It’s been a while. Too long of a while. For that, I’d like you to join me in thanking and applauding the following:
- Fearlessness. I eventually got off my back side, quit dreaming about doing stuff and actually started doing stuff. Out of that came Selena’s Write, Mane-N-Curl and a host of other goodies, I’ve got cooking in the works, including a novel.
- My crazy-awesome-better-eat-your-wheaties-cause-this-ain’t-for-punks kind of schedule. As if I had nothing better else to do, I began working out regularly (and by working out I mean attempting to survive P90x), volunteering more, teaching more, giving away more and catering to self less. I began loving on others, encouraging complete strangers and allowing flexibility and adaptability to light the way. And lastly,
- Personal reflection and assessment. I wasn’t making the time to ask myself the right questions and so everything, but the right things, were influencing my actions. I got all over that with lightening speed.
So, now you know why I’ve been gone. Now, let me tell why I shipped my kids off.
I wish I could say my reasons were entirely noble. Perhaps they are. Some of you may agree; others not so much. Here’s how it went down.
I’m not rich. I’m not even well to do. I work. I pay bills. I save. And I intentionally work to build good character in my children. So, naturally when they began to complain about having to share things, needing a 2nd bathroom and not having an iPhone, it was time to take action. I’d been hearing the complaints for months and frankly, I was sick of it. Truth be told, I was a little taken aback. This “I’m owed more” attitude was what I expected from teens whose parents dropped the ball. Ha! Nothing like an “in your face” moment to help you see straight or to knock you off your pedestal. That’s when truth hit.
If I want them to learn character or values, I’ve got to jump on opportunities that will teach them character and values. I mean, you never learn how to swim, if you don’t get in the water, right? So, I signed them up to go to Haiti on a mission’s trip with my church. First, they weren’t happy. Next, they didn’t believe I’d actually go through with it. Then, they expected me to go with them. Ha! Um, no. Last, I made them do all the prep work to get it going and I wouldn’t let them off the hook.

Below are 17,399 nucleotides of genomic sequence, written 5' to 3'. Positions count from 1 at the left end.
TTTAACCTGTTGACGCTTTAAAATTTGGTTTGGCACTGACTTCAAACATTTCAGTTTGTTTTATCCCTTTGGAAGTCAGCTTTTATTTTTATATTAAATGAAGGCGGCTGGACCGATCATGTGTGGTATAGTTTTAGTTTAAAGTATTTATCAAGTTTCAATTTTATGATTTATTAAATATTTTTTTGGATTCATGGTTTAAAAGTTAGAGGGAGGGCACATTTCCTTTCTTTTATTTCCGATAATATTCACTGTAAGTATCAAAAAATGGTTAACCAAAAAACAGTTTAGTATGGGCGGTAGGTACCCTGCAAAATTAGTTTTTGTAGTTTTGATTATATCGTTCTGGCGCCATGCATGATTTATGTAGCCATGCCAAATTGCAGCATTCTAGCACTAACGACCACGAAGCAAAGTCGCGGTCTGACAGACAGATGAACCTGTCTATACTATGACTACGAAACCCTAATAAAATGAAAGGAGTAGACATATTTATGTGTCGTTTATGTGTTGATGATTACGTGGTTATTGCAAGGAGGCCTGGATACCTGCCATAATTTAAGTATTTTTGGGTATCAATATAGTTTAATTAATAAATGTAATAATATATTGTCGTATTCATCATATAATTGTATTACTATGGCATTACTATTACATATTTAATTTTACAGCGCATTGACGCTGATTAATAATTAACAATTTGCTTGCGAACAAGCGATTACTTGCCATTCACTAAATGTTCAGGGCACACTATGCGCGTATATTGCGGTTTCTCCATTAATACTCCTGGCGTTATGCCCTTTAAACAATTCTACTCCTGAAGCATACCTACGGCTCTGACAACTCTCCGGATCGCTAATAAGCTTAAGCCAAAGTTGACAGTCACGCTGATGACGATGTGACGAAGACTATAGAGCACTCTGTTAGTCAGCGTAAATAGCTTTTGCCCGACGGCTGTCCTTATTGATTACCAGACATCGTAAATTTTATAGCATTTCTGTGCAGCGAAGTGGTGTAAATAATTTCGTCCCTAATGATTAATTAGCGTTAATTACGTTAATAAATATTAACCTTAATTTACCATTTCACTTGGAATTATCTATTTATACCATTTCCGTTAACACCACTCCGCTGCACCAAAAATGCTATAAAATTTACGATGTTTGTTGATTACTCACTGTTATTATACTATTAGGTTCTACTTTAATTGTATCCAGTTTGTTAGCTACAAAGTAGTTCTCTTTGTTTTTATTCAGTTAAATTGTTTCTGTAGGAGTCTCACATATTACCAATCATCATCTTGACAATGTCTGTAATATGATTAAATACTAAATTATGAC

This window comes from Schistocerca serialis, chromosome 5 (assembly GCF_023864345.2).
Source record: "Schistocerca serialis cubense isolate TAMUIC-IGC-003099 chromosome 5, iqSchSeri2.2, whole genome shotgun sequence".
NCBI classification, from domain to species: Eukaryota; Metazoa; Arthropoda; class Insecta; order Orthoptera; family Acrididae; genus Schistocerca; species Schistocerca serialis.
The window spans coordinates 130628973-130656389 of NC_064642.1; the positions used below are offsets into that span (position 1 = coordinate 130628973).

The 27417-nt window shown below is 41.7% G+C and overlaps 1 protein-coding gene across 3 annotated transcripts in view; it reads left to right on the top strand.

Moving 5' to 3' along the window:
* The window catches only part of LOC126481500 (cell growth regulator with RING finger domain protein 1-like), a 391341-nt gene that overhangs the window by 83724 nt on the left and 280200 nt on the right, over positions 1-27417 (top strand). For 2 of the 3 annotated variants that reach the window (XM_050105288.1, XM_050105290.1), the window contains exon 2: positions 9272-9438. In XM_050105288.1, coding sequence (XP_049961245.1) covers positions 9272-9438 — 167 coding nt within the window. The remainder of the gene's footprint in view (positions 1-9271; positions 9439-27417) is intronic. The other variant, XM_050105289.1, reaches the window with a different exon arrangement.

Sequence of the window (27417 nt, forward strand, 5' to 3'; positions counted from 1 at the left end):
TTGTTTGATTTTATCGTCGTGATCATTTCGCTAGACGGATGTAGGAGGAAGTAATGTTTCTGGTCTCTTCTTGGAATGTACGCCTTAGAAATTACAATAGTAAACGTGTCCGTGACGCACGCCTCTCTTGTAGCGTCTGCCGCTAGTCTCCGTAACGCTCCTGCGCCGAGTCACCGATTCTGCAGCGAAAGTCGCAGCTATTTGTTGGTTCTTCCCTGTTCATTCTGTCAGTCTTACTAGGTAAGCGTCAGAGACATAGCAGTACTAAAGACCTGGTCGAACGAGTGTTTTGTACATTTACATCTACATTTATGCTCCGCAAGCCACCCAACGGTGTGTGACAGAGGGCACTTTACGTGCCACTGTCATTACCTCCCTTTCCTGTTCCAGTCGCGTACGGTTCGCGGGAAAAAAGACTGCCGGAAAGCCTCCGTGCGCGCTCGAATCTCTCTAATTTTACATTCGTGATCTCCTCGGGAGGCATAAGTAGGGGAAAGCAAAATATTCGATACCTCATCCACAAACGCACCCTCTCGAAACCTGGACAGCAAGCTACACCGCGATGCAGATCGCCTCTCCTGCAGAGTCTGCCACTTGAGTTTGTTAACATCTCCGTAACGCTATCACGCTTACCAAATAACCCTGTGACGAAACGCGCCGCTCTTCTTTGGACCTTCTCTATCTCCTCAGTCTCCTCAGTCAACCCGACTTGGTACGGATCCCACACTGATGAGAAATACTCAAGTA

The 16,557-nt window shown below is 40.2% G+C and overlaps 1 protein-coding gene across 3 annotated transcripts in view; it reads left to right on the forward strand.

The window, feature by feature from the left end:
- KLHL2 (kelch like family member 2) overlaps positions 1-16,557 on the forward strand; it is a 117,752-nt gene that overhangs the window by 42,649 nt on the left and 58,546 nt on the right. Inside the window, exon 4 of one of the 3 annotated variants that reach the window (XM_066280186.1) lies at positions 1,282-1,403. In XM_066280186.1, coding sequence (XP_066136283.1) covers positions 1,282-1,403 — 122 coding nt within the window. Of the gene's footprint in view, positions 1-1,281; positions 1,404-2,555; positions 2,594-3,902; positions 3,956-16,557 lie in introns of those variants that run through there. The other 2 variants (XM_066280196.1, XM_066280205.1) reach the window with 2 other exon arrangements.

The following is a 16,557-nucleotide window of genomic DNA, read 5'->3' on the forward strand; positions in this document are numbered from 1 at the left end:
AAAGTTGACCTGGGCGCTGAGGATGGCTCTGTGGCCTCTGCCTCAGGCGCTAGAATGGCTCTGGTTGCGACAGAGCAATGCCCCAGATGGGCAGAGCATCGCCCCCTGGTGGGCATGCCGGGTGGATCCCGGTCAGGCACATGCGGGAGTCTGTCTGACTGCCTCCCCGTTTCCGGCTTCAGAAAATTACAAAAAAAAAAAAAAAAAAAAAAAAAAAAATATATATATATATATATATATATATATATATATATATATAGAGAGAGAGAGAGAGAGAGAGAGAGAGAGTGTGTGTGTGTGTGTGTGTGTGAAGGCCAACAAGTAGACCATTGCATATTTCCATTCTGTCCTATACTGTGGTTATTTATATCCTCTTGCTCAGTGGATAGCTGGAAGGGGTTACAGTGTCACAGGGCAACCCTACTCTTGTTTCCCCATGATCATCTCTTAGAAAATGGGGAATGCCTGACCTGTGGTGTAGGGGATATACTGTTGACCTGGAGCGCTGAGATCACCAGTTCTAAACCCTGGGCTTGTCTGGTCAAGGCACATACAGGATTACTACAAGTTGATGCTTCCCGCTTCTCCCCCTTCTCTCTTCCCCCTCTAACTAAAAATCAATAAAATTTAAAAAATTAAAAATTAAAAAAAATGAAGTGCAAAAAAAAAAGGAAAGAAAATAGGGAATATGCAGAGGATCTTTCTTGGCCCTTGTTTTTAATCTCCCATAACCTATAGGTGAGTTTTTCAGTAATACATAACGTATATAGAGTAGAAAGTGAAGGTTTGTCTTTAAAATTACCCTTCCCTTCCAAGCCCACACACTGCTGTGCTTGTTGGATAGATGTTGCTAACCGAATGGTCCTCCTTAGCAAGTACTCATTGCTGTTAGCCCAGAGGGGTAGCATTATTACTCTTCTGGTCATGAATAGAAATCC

So, on August 14 at 5:34 a.m., they boarded a plane–for the first time in their lives–and flew to Haiti where they worked as a team to serve children in an orphanage during its first ever Bible Camp! They painted buildings and met people with less possessions who had more joy than they could fathom. Did they learn anything? Time will tell. They don’t touch down until tonight. But I’m willing to bet the experience taught them more than they bargained for.
I, in turn, partied like the opportunity would never come again! I went to the movies. I pampered myself with the kinds of things that make the heart squee. As a solo-parent, I haven’t had an extended break from the duo since, well, never. Maybe a day or two, but never an entire week; and yours truly took full advantage of it.
If your children are acting like you owe them everything, find an opportunity that will allow them to learn about the importance of serving others. Encourage and insist that they participate in service programs that could help them focus less on themselves and more on those who need help. You may not see the change overnight, and that’s okay. Maturity is a process and in due time, the seeds of all they’ve learned will begin to sprout.
Would you send your teens out of the country without you?
Thanks for visiting.